Geothermal Power Math

Quote of the Day

Books are standing counselors and preachers, always at hand, and always disinterested; having this advantage over oral instructors, that they are ready to repeat their lesson as often as we please.

- Louis Nizer


Figure 1: Strokkur Geyser in Iceland.

Figure 1: Strokkur Geyser in Iceland. Geysers are powered by the Earth's internal heat. The Earth remains hot because of radioactivity and the residual heat of formation. (Source)

Everyday I visit the site because it contains little facts and figures that someone like me really gets into. A few days ago, the following piece of trivia was in their "Fact of the Day" section [Source-item #5]:

Holes drilled as deep as 5 miles into the Earth's surface reveal that the rock temperature increases about 37 °F per 320 feet.

You usually see this number stated as 20 °C/km (example). This piece of trivia caught my eye because it is the Earth's temperature gradient near the surface. If it is relatively constant around the world, we should be able to use this number to compute the total heat output of the Earth. I did a bit of research, and I quickly discovered that there are many nuances to working with geophysics. I also learned that geophysics is a really interesting field with a lot of great mathematics. Unfortunately, it is a field where direct measurements of significant Earth features, like the core, cannot be obtained. It may be the case that Earth is a billion years old, but very little is actually known about such an important bit of it as the core. It is difficult to obtain even basic properties of materials (like the density of iron) at the temperatures and pressures that exist at the Earth's core.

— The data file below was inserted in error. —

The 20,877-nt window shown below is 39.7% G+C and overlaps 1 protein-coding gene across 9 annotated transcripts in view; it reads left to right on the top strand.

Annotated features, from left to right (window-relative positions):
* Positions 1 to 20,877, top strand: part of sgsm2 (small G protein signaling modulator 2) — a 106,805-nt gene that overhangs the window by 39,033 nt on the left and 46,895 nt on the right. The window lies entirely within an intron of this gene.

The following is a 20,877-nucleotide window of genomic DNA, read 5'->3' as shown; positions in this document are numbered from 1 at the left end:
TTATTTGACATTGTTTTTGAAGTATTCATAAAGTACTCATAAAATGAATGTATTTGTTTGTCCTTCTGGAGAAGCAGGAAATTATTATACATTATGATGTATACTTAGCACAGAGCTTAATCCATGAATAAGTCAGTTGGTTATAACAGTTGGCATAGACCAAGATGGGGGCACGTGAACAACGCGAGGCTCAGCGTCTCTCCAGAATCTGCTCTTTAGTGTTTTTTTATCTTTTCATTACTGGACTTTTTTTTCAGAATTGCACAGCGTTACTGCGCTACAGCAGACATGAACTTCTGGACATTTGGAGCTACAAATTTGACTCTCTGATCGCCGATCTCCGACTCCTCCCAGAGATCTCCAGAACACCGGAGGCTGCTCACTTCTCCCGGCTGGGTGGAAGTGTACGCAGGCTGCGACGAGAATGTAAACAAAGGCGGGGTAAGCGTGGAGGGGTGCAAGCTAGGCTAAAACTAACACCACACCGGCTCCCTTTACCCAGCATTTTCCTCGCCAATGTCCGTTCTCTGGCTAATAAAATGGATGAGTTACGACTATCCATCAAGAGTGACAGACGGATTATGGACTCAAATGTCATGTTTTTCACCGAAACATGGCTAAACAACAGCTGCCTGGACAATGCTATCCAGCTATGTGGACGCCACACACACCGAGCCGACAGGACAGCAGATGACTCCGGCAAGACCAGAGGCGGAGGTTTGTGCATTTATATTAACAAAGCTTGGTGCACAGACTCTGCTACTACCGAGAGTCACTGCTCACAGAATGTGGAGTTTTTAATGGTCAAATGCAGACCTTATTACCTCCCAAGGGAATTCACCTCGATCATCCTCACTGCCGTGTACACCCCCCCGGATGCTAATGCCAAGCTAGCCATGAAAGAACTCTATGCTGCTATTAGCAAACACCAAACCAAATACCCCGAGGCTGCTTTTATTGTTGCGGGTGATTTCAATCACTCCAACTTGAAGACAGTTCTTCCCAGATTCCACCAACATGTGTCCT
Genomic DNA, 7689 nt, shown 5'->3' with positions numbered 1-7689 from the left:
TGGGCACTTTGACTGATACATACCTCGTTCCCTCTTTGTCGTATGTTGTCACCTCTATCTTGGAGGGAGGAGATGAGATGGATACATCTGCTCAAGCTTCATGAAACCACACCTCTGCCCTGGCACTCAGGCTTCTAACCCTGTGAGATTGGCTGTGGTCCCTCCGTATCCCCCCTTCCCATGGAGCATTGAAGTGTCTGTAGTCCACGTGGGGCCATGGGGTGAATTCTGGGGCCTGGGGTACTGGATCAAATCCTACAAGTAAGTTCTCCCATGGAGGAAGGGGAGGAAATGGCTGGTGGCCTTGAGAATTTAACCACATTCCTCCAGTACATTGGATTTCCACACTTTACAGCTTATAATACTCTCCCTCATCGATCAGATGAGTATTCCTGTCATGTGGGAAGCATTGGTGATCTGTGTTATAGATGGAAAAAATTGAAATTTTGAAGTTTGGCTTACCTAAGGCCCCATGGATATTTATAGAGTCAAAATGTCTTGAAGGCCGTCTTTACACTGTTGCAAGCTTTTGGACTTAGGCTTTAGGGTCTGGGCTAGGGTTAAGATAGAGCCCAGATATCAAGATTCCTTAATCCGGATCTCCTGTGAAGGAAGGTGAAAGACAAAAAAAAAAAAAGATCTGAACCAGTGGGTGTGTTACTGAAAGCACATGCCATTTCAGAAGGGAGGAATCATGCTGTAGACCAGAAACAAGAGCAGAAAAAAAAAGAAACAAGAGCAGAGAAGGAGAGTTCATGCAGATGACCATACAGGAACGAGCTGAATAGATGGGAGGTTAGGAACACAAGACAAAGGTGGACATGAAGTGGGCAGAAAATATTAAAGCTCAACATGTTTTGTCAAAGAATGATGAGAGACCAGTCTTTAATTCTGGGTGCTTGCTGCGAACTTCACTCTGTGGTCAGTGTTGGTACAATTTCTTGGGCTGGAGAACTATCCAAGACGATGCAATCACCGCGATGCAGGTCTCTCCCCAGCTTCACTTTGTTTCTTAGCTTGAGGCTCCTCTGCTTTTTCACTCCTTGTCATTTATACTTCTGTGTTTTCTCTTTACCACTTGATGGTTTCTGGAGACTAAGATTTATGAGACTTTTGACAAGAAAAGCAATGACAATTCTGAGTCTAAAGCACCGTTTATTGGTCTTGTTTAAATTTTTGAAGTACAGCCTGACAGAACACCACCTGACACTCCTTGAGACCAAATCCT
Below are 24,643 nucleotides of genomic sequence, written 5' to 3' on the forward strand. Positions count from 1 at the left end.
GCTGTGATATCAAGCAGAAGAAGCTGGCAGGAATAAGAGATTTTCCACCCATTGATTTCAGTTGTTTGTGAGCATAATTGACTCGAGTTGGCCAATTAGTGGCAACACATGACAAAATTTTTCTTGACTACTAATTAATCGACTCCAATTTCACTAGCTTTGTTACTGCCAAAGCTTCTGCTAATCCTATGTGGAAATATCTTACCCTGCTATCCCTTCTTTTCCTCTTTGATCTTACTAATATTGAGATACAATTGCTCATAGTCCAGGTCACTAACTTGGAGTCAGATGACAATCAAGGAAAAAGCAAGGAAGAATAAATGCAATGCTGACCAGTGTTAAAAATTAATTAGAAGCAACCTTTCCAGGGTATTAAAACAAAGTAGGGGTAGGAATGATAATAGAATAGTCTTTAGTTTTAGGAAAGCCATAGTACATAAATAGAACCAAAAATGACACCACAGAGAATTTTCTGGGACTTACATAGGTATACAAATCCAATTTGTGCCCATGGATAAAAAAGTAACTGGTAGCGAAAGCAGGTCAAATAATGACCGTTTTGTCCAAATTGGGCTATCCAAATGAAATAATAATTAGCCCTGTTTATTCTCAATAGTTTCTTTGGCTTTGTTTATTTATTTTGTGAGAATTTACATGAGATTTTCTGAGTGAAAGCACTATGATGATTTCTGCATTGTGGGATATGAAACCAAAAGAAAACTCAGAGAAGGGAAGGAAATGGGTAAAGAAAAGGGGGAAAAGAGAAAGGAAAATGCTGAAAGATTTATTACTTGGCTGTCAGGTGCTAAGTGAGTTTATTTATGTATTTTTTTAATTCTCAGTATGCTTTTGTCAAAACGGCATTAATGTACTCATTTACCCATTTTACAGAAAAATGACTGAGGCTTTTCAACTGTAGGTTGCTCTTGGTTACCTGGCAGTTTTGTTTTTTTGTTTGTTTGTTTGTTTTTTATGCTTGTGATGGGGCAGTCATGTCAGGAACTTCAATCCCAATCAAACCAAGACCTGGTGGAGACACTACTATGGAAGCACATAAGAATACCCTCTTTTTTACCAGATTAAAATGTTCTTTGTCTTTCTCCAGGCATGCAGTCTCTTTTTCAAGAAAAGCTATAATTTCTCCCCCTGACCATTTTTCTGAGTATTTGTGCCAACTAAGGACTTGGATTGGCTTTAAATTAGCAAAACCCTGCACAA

Even with these difficulties, I thought I could do a bit of math to come up with rough approximations for some of the numbers I encountered in my research. Let's look at two numbers:

  • PTotal = 44 to 47 TerraWatts (TW): The total heat output of the Earth.

    The Earth has multiple sources for its internal heat: radioactive decay (see this blog post), the initial heat present since the formation of the Earth, latent heat from the solidification of the core, tidal heating, etc. If we know that temperature gradient near the Earth's surface, we should be able to estimate the total amount of heat being generated from these sources within the Earth.

  • Solidification rate = 1 mm/year: The rate at which the inner core is solidifying.

    The Earth is slowly cooling. One result of this cooling is that the solid inner core is slowly growing.

One concept that intrigues me is the idea that the Earth would be warm underground even without the Sun present. See the Wikipedia for an interesting discussion of this topic. My favorite science fiction story is After Worlds Collide, which is tale that includes a rogue planet called Bronson Beta. This rogue planet survived a very long trip through the bitter cold of interstellar space. Its former inhabitants had built deep underground tunnels that provided a warm sanctuary for travelers from Earth.


Structure of the Earth

Figure 2 shows the layered structured of the Earth's interior (Source).

Figure 1: Layered Structure of the Earth.

Figure 2: Layered Structure of the Earth.

We can only take direct measurements of the rocks down to about 12 km. In fact, we have never drilled deep enough to reach the mantle, though we are trying. We can measure things like temperature gradients near the surface and we can also analyze the rumblings from within the Earth to determine the basic structure of the layers.


Power Flow and Temperature Gradient

Equation 1 relates power flow to the temperature gradient and the crust's thermal conductivity.

Eq. 1 \displaystyle q=\lambda \cdot \frac{\delta T}{\delta d}


  • q is the heat flow density [mW/m2]
  • ? is the thermal conductivity of the material being measured [W/(m K)]
  • \displaystyle \frac{\delta T}{\delta d} is the temperature gradient [K/m] with respect to depth (d)